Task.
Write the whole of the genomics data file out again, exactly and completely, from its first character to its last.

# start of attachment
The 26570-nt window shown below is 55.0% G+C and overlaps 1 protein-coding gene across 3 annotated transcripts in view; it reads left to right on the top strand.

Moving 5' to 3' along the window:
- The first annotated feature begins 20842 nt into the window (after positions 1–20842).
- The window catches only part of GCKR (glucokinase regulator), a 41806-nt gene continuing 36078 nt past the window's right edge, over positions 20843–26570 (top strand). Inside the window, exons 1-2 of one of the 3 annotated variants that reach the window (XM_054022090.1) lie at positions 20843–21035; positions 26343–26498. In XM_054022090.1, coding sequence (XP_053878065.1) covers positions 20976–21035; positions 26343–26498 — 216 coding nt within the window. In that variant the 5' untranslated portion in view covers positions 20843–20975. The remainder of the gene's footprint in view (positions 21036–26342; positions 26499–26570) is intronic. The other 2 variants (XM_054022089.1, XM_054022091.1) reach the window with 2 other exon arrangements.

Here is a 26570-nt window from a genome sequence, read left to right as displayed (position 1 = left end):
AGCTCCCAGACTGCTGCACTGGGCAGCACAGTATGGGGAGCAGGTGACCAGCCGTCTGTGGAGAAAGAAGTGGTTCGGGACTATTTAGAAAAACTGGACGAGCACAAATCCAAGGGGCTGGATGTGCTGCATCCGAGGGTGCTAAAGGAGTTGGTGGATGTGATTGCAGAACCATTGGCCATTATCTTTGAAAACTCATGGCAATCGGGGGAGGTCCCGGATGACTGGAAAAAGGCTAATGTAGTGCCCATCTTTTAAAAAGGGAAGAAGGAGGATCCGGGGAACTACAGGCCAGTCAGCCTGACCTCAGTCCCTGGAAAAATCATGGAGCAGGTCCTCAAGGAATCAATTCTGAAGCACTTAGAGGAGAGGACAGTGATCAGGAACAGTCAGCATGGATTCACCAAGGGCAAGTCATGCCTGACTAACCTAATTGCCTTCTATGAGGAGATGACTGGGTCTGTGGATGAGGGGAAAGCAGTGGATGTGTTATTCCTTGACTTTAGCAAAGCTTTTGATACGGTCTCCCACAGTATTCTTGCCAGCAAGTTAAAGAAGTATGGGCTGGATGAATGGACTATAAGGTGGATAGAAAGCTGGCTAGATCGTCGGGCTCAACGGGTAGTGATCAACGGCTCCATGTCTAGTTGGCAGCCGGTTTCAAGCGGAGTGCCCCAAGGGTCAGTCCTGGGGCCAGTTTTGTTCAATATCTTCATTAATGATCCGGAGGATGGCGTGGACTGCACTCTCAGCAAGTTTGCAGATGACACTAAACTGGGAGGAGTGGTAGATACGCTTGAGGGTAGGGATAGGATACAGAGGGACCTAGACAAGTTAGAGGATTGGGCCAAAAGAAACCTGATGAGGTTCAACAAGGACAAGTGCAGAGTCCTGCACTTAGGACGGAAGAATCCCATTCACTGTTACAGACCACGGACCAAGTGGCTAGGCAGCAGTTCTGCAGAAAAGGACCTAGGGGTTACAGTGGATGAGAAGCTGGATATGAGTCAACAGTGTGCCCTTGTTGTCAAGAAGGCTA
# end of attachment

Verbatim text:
The 26570-nt window shown below is 55.0% G+C and overlaps 1 protein-coding gene across 3 annotated transcripts in view; it reads left to right on the top strand.

Moving 5' to 3' along the window:
- The first annotated feature begins 20842 nt into the window (after positions 1–20842).
- The window catches only part of GCKR (glucokinase regulator), a 41806-nt gene continuing 36078 nt past the window's right edge, over positions 20843–26570 (top strand). Inside the window, exons 1-2 of one of the 3 annotated variants that reach the window (XM_054022090.1) lie at positions 20843–21035; positions 26343–26498. In XM_054022090.1, coding sequence (XP_053878065.1) covers positions 20976–21035; positions 26343–26498 — 216 coding nt within the window. In that variant the 5' untranslated portion in view covers positions 20843–20975. The remainder of the gene's footprint in view (positions 21036–26342; positions 26499–26570) is intronic. The other 2 variants (XM_054022089.1, XM_054022091.1) reach the window with 2 other exon arrangements.

Here is a 26570-nt window from a genome sequence, read left to right as displayed (position 1 = left end):
AGCTCCCAGACTGCTGCACTGGGCAGCACAGTATGGGGAGCAGGTGACCAGCCGTCTGTGGAGAAAGAAGTGGTTCGGGACTATTTAGAAAAACTGGACGAGCACAAATCCAAGGGGCTGGATGTGCTGCATCCGAGGGTGCTAAAGGAGTTGGTGGATGTGATTGCAGAACCATTGGCCATTATCTTTGAAAACTCATGGCAATCGGGGGAGGTCCCGGATGACTGGAAAAAGGCTAATGTAGTGCCCATCTTTTAAAAAGGGAAGAAGGAGGATCCGGGGAACTACAGGCCAGTCAGCCTGACCTCAGTCCCTGGAAAAATCATGGAGCAGGTCCTCAAGGAATCAATTCTGAAGCACTTAGAGGAGAGGACAGTGATCAGGAACAGTCAGCATGGATTCACCAAGGGCAAGTCATGCCTGACTAACCTAATTGCCTTCTATGAGGAGATGACTGGGTCTGTGGATGAGGGGAAAGCAGTGGATGTGTTATTCCTTGACTTTAGCAAAGCTTTTGATACGGTCTCCCACAGTATTCTTGCCAGCAAGTTAAAGAAGTATGGGCTGGATGAATGGACTATAAGGTGGATAGAAAGCTGGCTAGATCGTCGGGCTCAACGGGTAGTGATCAACGGCTCCATGTCTAGTTGGCAGCCGGTTTCAAGCGGAGTGCCCCAAGGGTCAGTCCTGGGGCCAGTTTTGTTCAATATCTTCATTAATGATCCGGAGGATGGCGTGGACTGCACTCTCAGCAAGTTTGCAGATGACACTAAACTGGGAGGAGTGGTAGATACGCTTGAGGGTAGGGATAGGATACAGAGGGACCTAGACAAGTTAGAGGATTGGGCCAAAAGAAACCTGATGAGGTTCAACAAGGACAAGTGCAGAGTCCTGCACTTAGGACGGAAGAATCCCATTCACTGTTACAGACCACGGACCAAGTGGCTAGGCAGCAGTTCTGCAGAAAAGGACCTAGGGGTTACAGTGGATGAGAAGCTGGATATGAGTCAACAGTGTGCCCTTGTTGTCAAGAAGGCTA